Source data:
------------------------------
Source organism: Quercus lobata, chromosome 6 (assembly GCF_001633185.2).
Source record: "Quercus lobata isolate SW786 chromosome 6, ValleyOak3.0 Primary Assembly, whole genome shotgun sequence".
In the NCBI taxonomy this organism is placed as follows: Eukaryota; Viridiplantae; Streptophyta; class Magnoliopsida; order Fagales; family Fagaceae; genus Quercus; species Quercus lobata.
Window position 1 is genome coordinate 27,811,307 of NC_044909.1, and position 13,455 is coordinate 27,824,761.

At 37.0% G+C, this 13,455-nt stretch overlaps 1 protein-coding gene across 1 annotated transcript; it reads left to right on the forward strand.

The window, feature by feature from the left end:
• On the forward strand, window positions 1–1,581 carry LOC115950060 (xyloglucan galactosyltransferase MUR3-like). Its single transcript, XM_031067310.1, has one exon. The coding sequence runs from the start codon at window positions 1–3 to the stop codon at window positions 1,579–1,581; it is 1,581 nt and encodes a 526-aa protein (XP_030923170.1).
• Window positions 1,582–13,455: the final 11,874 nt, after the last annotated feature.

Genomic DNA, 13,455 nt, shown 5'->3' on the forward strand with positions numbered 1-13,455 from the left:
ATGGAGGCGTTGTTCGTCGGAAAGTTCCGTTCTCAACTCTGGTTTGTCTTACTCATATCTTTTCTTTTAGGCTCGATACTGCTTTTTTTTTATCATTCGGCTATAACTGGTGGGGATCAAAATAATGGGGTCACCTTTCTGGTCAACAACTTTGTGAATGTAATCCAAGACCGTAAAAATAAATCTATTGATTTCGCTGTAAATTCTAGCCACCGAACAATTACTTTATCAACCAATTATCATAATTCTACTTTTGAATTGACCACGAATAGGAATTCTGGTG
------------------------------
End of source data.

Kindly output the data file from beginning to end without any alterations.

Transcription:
Source organism: Quercus lobata, chromosome 6 (assembly GCF_001633185.2).
Source record: "Quercus lobata isolate SW786 chromosome 6, ValleyOak3.0 Primary Assembly, whole genome shotgun sequence".
In the NCBI taxonomy this organism is placed as follows: Eukaryota; Viridiplantae; Streptophyta; class Magnoliopsida; order Fagales; family Fagaceae; genus Quercus; species Quercus lobata.
Window position 1 is genome coordinate 27,811,307 of NC_044909.1, and position 13,455 is coordinate 27,824,761.

At 37.0% G+C, this 13,455-nt stretch overlaps 1 protein-coding gene across 1 annotated transcript; it reads left to right on the forward strand.

The window, feature by feature from the left end:
• On the forward strand, window positions 1–1,581 carry LOC115950060 (xyloglucan galactosyltransferase MUR3-like). Its single transcript, XM_031067310.1, has one exon. The coding sequence runs from the start codon at window positions 1–3 to the stop codon at window positions 1,579–1,581; it is 1,581 nt and encodes a 526-aa protein (XP_030923170.1).
• Window positions 1,582–13,455: the final 11,874 nt, after the last annotated feature.

Genomic DNA, 13,455 nt, shown 5'->3' on the forward strand with positions numbered 1-13,455 from the left:
ATGGAGGCGTTGTTCGTCGGAAAGTTCCGTTCTCAACTCTGGTTTGTCTTACTCATATCTTTTCTTTTAGGCTCGATACTGCTTTTTTTTTATCATTCGGCTATAACTGGTGGGGATCAAAATAATGGGGTCACCTTTCTGGTCAACAACTTTGTGAATGTAATCCAAGACCGTAAAAATAAATCTATTGATTTCGCTGTAAATTCTAGCCACCGAACAATTACTTTATCAACCAATTATCATAATTCTACTTTTGAATTGACCACGAATAGGAATTCTGGTG